The tree is adorned with red and gold baubles, fairy lights and gold leaves. Just by the balcony hangs streamers with big red ribbons and gold baubles.
Ms Ng created a table wreath using acorns and red berries. There are also three cardboard houses which she made, painted, and lit them with electric tea lights. "The cardboard houses are easy to do, and everyone can paint them however they like," she says.
Angels and snowflakes in red and green adorn a second wreath hanging on the front door. These ornaments are made in Paper Carpenter's factory in Singapore. Sheets of red or green stickers are stuck onto large cardboard sheets before the shapes are cut out.
"We began making these when our clients asked for them," says Ms Ng. The sticker can be peeled away to reveal the cardboard's natural colour, which is what Ms Ng prefers.
This year, they also made a desktop Christmas tree, made of cardboard for their clients. Assembly is simple, by sticking two cardboard pieces in place. "How you decorate this tree is up to your imagination," says Ms Ng. Her elder daughter, Taryn, used silver ornaments for hers.
Taryn and her younger sister, Anya, help with decorating the home. "We put on Christmas carols to get everyone in the mood," says Ms Ng.
While the ornaments for the home are small, Mr Chua is no stranger to larger-than-life Christmas trees.
In 2015, Paper Carpenter collaborated with industrial designer Melvin Ong to create a 12m-tree for Millenia Walk. The tree was made of wood, metal and cardboard to create the framework, while the external cladding was made of cardboard covered with gold reflective stickers. The tree even made it into the Singapore Book of Records for the Tallest Cardboard Christmas Tree.
This year Mr Chua and Ms Ng say they will be able to better enjoy Christmas, as they have turned down requests to build big structures for the festive season. They will now have more time to spend Christmas with family. As with previous years, the family will attend midnight mass on Christmas Eve, and have a small potluck gathering on Christmas Day.
While other Christmas decorations are taken down after the new year, Ms Ng says that sometimes they last longer than that. "I may keep the wreath and replace the Christmas ornaments with ang baos for Chinese New Year," adds Mr Chua.
Designer Ling Wu, who has her eponymous line of luxury handbags, used to think that Christmas was a "commercialised affair".
But since her three kids came along, "Christmas is very much about family, and I love Christmas," says Ms Wu. "As cliched as it sounds, Christmas is the best time of the year, where everyone is feeling relaxed, and there are happy celebrations."
Ms Wu, her kids - aged six, 10 and 13 - and her creative director husband, are very hands-on when it comes to decorating the home for the season.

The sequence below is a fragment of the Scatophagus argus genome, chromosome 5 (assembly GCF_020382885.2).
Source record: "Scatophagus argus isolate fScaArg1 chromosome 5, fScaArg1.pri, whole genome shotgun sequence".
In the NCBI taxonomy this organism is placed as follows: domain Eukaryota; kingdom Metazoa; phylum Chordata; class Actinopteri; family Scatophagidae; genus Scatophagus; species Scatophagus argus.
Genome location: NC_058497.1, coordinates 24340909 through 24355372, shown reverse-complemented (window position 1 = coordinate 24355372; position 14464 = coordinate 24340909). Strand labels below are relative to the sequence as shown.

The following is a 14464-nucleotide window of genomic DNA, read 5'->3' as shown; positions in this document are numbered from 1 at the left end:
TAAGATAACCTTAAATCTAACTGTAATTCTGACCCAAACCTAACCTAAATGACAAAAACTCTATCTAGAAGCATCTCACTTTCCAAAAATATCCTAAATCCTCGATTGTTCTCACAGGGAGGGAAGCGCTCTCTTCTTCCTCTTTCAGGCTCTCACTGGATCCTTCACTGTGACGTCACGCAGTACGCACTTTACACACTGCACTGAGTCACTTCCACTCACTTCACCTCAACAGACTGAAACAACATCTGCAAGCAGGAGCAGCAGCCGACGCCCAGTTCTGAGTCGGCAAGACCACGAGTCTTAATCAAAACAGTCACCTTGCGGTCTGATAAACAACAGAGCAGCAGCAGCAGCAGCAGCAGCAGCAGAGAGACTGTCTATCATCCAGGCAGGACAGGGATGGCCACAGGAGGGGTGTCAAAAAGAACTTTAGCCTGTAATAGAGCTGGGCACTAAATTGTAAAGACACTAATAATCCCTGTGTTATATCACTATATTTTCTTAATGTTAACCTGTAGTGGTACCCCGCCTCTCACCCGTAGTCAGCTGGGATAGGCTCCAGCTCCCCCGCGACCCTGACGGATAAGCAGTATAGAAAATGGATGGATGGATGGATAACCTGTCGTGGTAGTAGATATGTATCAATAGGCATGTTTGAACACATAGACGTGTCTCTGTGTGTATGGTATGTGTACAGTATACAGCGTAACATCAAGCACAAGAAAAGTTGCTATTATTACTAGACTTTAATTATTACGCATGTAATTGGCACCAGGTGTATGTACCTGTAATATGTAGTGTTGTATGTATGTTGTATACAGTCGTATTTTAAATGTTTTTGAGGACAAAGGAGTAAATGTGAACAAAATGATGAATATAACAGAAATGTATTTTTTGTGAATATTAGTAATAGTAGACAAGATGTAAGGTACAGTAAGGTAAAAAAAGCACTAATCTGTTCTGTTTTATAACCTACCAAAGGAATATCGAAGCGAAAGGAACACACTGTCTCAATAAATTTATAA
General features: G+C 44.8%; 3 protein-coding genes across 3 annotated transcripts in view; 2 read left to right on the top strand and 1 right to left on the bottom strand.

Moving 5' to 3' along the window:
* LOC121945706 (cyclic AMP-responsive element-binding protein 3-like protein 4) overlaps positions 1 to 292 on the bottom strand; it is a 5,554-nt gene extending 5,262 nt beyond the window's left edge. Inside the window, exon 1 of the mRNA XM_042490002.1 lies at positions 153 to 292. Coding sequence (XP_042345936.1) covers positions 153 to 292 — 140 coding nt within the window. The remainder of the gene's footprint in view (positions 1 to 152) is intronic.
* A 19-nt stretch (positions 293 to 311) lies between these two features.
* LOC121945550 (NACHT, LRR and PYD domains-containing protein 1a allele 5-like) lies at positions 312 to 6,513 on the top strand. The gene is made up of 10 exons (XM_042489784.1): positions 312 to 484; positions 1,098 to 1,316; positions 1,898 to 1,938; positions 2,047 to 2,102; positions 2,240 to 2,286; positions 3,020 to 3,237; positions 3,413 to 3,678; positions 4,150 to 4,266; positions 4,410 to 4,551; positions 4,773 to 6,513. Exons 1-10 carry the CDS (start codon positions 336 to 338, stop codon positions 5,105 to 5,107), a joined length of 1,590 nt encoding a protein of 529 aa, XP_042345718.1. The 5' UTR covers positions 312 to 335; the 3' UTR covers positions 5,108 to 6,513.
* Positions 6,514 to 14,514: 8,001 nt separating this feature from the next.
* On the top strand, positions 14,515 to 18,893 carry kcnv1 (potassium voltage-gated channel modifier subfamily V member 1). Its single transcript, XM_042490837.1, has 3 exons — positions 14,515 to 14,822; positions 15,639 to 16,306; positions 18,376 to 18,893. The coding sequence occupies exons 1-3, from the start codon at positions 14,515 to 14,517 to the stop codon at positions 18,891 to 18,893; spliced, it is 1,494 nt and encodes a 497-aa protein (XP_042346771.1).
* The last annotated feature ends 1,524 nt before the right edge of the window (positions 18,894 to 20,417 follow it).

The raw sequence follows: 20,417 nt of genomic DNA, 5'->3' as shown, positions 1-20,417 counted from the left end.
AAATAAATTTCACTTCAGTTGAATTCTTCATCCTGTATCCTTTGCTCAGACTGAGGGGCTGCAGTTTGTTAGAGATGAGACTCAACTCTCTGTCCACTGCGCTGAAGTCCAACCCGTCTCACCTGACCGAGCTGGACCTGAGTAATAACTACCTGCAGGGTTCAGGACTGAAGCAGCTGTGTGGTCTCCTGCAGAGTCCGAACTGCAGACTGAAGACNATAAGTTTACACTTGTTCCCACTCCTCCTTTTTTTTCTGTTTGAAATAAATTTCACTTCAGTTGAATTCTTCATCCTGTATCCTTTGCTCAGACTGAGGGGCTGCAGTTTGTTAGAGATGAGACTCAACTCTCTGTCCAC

The family used to spend Christmas in Melbourne, where her husband's family lives, but stopped since Ms Wu's mother-in-law passed away a few years ago.
"We would head out to a Christmas tree farm, pick out our tree, chop it down and haul it back home ourselves," recalls Ms Wu.
The family still carry on the tradition of having a fresh tree. "The scent of fresh pine is just wonderful and, for the children, a live tree brings back memories of their Christmases in Australia. We have a 'tree day', where we pick out a tree from the nursery."
On the morning after the tree is delivered to their Upper Bukit Timah home, the family gather at breakfast to put up the ornaments, which is usually in late November.
The 6ft tree is adorned with pink, purple and blue tassels and baubles. "The ornaments are the same every year, because I'm the sort that uses the same items over and over again," says Ms Wu, adding that despite designing handbags for a living, she uses the same bag every day.
The pink and purple ornaments are for her daughters, and when her youngest child, a boy, came along, she added the blue ones.
The other Christmas decorations around the home have also been with the family for a long time.
For example, the streamers that hang across the living room were from Koh Samui, a small shop in London, which Ms Wu bought when she was working in the city.
There are also figurines on the TV console, as well as quirky tree ornaments, made by a Japanese designer who lives in Bali.
Rather than buy new ones annually, she reuses her decorations for sentimental value. "I like to do the same things over and over again, so that the kids remember," she says.
She cooks the family Christmas meal much like the way her mother-in-law used to, with roast chicken, sprouts and potatoes. As the family usually heads to Australia or Bali for Christmas, they have this meal a week before they fly off.
Ms Wu's fondest memory of Christmas was when she and her husband were living in London, before the kids came along. "We would buy a tree from Portobello Market, drag it home, and then later throw pine cones into the fireplace. I miss the scents and the warmth," she adds.